In an international perspective the mean age in the younger age group of pregnant women (29.2 years), which was the group with most first time pregnant women, may appear high and rise thoughts of an age selection bias. However, this mean age is in accordance with the maternal mean age of 28.4 years in first pregnancy women in Sweden. However, a possible limitation is a potential selection bias of pregnant women as this group included more women with a university education. In part, selection bias in relation to the general population may be the result of the early pregnant women being selected from patients attending antenatal clinics located in the city of Umeå, a university city with a high proportion of residents with a university degree. We do not think that other differences in inclusion conditions between the pregnant and referent women (i.e., the referent women came to the clinic for a general health check up and the pregnant women came to the antenatal clinic) influenced the outcome significantly since participation in both studies was voluntarily and the women likely had similar driving forces influencing their decision to participate. The results from the present study, however, are relevant for the Swedish speaking population only, since women who did not speak or understand Swedish were not included.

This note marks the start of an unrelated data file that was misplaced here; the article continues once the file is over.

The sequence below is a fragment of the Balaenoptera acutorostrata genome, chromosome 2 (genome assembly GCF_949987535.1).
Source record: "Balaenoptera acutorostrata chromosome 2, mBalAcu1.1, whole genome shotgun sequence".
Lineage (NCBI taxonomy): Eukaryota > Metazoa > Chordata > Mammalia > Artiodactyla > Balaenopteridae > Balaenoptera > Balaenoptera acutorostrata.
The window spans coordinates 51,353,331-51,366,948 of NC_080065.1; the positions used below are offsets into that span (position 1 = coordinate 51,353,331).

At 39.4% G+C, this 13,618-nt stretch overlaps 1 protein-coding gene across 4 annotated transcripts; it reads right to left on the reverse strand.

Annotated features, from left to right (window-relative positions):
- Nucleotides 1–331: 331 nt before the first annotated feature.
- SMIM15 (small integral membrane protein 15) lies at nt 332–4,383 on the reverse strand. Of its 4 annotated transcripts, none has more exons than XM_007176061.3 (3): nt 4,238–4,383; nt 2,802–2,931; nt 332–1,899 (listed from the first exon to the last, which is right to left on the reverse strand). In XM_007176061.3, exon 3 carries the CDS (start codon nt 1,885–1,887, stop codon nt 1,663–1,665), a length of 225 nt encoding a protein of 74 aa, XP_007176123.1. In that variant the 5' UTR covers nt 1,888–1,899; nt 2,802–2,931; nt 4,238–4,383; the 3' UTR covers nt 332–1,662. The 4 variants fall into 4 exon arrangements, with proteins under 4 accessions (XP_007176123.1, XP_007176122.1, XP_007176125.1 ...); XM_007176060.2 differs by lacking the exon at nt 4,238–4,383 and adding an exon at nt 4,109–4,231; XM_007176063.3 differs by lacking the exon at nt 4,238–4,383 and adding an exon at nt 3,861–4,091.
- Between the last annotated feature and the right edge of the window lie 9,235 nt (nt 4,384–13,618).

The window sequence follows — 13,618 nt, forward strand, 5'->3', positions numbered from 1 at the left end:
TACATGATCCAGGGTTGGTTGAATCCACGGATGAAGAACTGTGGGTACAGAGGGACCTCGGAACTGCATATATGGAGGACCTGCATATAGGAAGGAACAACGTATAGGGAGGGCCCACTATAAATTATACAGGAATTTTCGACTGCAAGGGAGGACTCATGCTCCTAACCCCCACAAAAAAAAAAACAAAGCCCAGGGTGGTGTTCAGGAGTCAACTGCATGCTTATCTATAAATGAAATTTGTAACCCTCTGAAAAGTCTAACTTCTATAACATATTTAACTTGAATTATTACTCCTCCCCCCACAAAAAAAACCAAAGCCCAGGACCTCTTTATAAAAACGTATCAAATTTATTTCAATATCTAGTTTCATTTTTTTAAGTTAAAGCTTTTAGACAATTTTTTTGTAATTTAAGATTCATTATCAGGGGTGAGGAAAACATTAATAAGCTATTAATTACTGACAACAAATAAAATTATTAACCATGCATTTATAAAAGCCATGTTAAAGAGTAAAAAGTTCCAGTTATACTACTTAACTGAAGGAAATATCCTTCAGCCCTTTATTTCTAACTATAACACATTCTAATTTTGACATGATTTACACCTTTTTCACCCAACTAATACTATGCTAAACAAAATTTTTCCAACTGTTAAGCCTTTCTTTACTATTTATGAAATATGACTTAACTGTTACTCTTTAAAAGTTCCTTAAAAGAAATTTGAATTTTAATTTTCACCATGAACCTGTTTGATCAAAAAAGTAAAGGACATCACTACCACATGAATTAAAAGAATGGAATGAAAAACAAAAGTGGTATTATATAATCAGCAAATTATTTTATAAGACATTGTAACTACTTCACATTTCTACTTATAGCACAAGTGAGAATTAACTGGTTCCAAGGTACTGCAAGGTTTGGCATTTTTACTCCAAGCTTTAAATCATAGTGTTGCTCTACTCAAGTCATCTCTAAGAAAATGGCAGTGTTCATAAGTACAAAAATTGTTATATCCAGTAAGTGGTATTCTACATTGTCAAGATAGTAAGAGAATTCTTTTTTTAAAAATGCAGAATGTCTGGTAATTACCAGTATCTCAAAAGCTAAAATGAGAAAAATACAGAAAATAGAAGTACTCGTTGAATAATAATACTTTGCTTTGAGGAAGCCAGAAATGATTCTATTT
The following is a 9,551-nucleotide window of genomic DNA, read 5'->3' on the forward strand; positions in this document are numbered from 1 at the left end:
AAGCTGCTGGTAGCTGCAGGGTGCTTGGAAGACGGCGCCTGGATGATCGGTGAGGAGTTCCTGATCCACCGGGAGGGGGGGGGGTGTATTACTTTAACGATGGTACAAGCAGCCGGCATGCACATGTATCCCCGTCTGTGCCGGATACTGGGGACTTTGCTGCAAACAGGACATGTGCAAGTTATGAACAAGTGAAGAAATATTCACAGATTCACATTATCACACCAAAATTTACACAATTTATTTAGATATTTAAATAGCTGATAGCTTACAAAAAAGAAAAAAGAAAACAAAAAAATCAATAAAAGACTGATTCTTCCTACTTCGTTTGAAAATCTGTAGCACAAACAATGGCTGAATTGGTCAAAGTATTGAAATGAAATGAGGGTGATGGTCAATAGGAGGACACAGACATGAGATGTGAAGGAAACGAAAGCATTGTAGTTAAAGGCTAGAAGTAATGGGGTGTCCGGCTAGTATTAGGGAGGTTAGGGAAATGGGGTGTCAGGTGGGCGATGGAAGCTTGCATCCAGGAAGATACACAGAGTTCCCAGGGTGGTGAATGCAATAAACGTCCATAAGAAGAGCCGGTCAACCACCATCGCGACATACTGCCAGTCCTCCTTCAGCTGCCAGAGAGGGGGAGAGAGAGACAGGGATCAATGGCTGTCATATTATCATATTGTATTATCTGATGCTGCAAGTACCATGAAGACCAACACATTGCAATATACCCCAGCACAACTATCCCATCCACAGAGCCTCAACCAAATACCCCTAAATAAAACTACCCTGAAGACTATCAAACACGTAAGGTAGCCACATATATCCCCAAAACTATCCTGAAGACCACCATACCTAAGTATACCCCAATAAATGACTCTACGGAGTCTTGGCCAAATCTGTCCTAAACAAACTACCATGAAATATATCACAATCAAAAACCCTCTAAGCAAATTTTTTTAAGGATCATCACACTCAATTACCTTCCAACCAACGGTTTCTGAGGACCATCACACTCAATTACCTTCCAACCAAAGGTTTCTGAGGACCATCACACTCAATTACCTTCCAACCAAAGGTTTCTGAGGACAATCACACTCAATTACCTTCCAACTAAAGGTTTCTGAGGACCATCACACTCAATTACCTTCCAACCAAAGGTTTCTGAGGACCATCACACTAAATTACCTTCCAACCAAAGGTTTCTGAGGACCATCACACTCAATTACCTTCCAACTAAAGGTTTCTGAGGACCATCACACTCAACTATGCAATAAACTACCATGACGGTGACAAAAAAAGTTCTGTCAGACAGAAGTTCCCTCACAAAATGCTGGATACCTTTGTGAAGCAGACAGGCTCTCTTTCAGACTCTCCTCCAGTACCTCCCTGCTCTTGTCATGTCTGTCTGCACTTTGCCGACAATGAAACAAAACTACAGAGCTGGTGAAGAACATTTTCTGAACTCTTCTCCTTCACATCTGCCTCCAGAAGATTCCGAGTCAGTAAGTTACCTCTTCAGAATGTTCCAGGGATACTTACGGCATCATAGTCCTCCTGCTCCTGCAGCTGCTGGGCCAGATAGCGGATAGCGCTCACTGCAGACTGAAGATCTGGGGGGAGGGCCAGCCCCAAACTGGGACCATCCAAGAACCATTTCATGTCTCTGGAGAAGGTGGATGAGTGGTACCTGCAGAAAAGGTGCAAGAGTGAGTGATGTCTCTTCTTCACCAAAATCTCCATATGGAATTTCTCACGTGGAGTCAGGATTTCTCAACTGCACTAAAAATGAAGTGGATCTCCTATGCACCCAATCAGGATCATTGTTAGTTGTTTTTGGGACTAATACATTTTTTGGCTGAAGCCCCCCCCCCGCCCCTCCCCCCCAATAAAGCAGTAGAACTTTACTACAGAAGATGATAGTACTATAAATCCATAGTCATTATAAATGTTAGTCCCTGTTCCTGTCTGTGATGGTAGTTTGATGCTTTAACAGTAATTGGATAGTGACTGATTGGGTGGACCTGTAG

Data from the present study, with the precautions described above, agree with data reported in previous studies: diet intake among childbearing-aged women in developed countries is not optimal for pregnancy [35],[36]. The European Nutrition and Health Report 2009 [37] found that childbearing-aged women had a low intake of energy, fibre, and micronutrients (e.g., folate, iron, and vitamin D) and a high intake of total and saturated fat. In general, this 2009 report found that the intake of folate and vitamin D from foods was not sufficient to cover the nutritional demands during pregnancy, and supplements were usually required before and during pregnancy [37],[38]. These findings are in line with our findings. Similarly, Inskip et al. [39] found that only a fraction of women planning a pregnancy reported a nutritional intake reaching the recommendations for women before and during pregnancy, leading them to claim that greater efforts are needed to publicize pre-pregnancy recommendations [39]. Clearly, the evidence from the European Nutrition and Health Report, Inskip et al., and our study suggests that effective dietary counselling during antenatal care is an important task for healthcare providers.